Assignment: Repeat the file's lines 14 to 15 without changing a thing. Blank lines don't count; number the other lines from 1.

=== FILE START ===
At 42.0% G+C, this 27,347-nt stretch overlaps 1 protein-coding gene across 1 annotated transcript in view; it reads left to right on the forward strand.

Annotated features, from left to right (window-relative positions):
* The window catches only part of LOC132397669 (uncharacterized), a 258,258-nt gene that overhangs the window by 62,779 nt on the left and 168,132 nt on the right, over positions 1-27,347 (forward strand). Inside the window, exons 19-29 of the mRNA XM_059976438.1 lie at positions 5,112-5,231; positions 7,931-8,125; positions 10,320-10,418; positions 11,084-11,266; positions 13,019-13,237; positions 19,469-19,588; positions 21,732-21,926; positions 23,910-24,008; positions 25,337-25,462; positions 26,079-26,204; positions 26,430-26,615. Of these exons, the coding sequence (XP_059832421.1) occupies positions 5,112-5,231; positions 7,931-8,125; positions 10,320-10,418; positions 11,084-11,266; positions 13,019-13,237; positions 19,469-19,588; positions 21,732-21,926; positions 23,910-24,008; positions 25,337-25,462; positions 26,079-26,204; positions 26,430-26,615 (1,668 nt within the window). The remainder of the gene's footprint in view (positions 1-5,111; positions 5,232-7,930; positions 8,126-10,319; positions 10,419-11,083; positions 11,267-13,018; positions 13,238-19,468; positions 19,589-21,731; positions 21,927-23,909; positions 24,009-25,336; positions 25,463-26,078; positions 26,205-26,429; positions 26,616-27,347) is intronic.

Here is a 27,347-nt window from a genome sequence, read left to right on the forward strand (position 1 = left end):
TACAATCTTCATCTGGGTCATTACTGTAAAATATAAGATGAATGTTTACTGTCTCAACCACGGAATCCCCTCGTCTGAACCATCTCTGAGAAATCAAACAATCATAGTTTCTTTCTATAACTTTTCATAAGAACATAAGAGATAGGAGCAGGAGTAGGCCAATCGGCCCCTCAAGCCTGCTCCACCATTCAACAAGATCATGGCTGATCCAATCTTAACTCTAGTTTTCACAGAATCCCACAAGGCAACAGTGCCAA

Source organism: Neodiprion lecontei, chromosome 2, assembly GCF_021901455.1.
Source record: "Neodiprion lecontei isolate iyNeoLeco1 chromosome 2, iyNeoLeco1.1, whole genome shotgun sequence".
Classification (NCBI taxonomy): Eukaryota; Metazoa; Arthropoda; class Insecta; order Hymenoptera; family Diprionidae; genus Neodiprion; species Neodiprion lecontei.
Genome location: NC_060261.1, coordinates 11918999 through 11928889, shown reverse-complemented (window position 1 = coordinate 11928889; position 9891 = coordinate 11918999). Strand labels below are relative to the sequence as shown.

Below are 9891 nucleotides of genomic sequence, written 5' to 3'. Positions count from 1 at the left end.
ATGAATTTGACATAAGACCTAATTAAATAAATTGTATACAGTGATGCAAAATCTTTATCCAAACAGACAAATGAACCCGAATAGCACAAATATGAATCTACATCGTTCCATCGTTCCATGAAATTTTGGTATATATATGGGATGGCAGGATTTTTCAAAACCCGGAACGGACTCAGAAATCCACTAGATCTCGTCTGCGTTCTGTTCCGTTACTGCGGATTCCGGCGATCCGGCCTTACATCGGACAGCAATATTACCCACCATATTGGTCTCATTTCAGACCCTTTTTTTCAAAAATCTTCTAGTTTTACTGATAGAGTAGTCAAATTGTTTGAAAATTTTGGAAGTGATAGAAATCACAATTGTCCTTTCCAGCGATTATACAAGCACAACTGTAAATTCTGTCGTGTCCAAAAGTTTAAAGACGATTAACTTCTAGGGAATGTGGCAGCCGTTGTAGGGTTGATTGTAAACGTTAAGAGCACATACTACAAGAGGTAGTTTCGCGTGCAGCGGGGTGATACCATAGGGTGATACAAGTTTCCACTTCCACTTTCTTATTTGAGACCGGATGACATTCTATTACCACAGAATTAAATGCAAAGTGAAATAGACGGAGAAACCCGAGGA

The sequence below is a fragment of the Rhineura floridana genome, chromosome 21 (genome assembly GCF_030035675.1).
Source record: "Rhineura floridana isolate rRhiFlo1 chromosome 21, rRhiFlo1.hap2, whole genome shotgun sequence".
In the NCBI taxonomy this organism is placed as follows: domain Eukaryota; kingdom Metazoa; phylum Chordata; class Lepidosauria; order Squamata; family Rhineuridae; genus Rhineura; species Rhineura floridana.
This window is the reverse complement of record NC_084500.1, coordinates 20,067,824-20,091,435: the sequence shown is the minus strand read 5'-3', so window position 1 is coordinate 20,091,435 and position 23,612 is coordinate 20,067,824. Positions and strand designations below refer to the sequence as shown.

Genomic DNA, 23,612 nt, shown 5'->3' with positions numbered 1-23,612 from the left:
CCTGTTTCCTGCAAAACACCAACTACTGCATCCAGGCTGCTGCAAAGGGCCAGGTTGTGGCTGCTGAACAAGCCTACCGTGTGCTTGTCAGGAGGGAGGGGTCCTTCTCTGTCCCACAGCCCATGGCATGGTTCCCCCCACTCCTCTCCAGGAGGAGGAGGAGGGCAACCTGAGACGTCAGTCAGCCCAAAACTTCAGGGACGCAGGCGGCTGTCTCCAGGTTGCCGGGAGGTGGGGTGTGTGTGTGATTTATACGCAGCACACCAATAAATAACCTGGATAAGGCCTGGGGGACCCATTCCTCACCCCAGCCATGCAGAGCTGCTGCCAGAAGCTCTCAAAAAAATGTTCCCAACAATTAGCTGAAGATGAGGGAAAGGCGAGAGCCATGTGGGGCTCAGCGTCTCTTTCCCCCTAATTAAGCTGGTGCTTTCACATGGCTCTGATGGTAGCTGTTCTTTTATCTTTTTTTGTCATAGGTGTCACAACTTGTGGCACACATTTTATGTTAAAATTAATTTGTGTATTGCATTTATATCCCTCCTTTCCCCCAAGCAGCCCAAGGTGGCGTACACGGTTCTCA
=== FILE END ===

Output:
In the NCBI taxonomy this organism is placed as follows: domain Eukaryota; kingdom Metazoa; phylum Chordata; class Lepidosauria; order Squamata; family Rhineuridae; genus Rhineura; species Rhineura floridana.
This window is the reverse complement of record NC_084500.1, coordinates 20,067,824-20,091,435: the sequence shown is the minus strand read 5'-3', so window position 1 is coordinate 20,091,435 and position 23,612 is coordinate 20,067,824. Positions and strand designations below refer to the sequence as shown.